Small Steps, Big Change: Communities Take Food Sovereignty Into Their Own Hands

Families, neighborhoods and villages around the world are pulling out of global food systems to grow their own in an effort to protect themselves from volatile politics and prices. Environmental challenges including seasonal droughts and climate change are ongoing problems, but the people who control their own food supplies say the risk is worth it for independence.

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Small Steps, Big Change: Communities Take Food Sovereignty Into Their Own Hands

1 Current
After Water Shortage Threatened Food Supply, Entire Village Relocates and Reaps Harvest
2 Current
Corn, Foundation of Iconic Mexican Foods, Finds Protectors in Its Native Land
3 Current
Zimbabwe Targets Maize Shortfall With Farm Loans in Exchange for Crops
4 Current
Many Cactuses and No Grocery Stores: A Mexico City Area Eats Fresh and Local
5 Current
Argentina’s Economic Crisis Boosts Importance of Gardening for Food
6 Current
Activists, Farmers and Monsanto Concerned as Lawmakers Consider Changes to Seed Law
7 Current
Communities Take Local Steps to Address Food Insecurity, But Global Impact Remains Unclear
5

Argentina’s Economic Crisis Boosts Importance of Gardening for Food

Because of Argentina’s ongoing economic crisis, many are struggling to afford food at market prices. This makes programs to help low-income Argentine families and communities grow their own food increasingly important.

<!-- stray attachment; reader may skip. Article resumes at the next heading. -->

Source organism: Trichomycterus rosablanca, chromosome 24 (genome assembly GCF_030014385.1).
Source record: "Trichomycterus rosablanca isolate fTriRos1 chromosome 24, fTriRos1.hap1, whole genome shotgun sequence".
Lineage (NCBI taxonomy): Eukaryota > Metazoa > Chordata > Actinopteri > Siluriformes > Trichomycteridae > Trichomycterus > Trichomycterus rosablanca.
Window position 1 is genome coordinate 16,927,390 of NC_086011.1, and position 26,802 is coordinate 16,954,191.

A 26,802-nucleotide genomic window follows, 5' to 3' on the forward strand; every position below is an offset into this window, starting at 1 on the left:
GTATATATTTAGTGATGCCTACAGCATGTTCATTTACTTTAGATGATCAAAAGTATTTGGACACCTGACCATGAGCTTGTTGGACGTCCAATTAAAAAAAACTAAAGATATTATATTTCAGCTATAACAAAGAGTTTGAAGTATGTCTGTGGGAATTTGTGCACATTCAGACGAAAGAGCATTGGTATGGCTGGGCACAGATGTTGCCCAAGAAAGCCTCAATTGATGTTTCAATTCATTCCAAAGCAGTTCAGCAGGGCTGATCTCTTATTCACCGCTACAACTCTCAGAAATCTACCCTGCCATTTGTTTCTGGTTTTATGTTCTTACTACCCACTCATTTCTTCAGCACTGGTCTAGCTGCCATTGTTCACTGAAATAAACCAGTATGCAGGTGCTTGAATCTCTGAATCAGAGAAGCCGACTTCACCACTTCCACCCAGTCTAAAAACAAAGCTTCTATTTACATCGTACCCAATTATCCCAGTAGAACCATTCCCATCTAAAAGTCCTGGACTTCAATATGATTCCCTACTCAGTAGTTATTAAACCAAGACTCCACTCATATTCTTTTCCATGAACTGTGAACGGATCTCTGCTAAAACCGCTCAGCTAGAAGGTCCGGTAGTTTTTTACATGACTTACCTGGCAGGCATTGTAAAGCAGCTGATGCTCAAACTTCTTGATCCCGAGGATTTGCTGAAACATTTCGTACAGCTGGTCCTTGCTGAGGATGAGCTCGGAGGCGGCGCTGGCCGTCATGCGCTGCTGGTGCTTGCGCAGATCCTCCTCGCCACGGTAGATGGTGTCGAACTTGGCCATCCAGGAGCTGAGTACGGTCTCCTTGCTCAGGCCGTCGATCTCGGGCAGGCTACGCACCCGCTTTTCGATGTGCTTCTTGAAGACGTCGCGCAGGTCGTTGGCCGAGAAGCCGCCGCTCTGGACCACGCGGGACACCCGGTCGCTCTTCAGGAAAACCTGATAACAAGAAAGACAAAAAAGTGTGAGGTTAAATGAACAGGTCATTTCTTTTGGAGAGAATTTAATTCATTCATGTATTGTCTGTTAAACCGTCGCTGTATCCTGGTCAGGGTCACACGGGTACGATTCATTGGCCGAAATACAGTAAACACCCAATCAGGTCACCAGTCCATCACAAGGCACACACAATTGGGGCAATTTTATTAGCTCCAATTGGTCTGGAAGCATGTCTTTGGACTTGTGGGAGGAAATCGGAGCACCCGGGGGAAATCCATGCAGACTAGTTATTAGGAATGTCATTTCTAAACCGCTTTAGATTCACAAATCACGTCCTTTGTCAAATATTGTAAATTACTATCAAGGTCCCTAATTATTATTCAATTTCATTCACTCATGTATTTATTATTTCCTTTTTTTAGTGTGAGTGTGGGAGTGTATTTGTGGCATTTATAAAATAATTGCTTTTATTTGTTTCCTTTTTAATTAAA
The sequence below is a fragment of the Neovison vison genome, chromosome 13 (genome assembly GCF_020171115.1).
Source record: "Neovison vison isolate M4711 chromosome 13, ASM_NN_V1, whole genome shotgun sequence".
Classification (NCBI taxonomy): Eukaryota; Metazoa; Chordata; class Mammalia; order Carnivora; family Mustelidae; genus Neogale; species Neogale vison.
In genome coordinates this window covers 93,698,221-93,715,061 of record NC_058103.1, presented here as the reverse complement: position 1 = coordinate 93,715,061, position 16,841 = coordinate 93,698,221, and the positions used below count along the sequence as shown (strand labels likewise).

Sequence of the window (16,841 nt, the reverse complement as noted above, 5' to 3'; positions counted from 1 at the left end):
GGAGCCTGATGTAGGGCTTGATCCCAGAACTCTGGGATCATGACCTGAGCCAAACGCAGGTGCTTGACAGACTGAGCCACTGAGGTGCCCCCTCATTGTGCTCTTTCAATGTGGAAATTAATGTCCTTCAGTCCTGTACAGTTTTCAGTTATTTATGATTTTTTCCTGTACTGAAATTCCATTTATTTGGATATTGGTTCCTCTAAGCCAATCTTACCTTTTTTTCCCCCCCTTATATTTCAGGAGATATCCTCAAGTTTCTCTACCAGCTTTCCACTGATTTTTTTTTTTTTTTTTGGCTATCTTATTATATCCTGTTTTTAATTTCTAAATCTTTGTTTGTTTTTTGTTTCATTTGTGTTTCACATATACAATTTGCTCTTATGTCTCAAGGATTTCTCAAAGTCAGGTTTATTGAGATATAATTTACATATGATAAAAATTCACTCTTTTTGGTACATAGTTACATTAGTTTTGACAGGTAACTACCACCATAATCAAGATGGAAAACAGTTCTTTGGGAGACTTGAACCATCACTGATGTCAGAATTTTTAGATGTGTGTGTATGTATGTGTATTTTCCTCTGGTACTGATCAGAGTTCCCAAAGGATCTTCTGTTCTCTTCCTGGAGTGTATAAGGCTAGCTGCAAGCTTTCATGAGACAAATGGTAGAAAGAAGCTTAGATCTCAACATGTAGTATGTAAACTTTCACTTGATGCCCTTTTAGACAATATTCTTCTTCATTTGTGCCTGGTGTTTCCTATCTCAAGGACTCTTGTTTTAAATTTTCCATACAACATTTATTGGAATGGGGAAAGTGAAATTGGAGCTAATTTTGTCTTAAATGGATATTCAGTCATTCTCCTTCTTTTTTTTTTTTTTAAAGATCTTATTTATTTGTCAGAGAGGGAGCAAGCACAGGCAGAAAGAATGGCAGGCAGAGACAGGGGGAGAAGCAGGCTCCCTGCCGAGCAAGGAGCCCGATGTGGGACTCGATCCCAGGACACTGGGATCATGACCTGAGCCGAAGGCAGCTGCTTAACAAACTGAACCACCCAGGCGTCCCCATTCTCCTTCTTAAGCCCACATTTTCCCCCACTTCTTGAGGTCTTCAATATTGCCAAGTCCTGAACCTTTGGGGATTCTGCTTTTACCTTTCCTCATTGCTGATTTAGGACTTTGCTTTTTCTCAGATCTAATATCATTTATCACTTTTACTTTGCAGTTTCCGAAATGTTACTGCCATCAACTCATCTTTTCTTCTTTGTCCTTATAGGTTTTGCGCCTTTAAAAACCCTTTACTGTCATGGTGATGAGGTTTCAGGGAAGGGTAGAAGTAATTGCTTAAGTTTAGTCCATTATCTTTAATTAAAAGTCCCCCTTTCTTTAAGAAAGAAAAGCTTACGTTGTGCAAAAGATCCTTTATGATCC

Verónica Martín, a professor, learns gardening skills through a program run in the Buenos Aires area by the Instituto Nacional de Tecnología Agropecuaria, the national technology institute.

Lucila Pellettieri, GPJ Argentina

BUENOS AIRES, ARGENTINA — Marcelo Montenegro, president of the Hábitat Natural garden, is cradling a giant pumpkin when he approaches René Castro, a technician with Pro Huerta from Instituto Nacional de Tecnología Agropecuaria, the national institute of agricultural technology.

Castro looks at the first pumpkin, then another from the same harvest. He touches them and weighs them. A garden member explains that the plan is to make locro, a traditional Argentine dish that includes pumpkin, beans, corn or potato.

“It’s best to leave the stem intact so that they ripen well,” Castro says.

Then, he offers encouragement: “They’re incredible.”

Pro Huerta is a state program that trains families, communities and schools to set up and maintain their own gardens. The goal is to help low-income people have enough nutrient-rich food to eat, from a source they control themselves. Pro Huerta formed 26 years ago and Fundación Huerta Niño, another organization that trains groups to grow their own food, was founded 18 years ago, but their work is increasingly critical as more Argentines struggle to buy enough food in an ongoing economic crisis.

“The idea is to produce healthy foods with zero expenditure,” Montenegro explains. “The need to produce one’s own food has to do with the drop in families’ income.”

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Bárbara Kuss, executive director of Fundación Huerta Niño, right, reviews a map showing where her organization supports local gardens.

Lucila Pellettieri, GPJ Argentina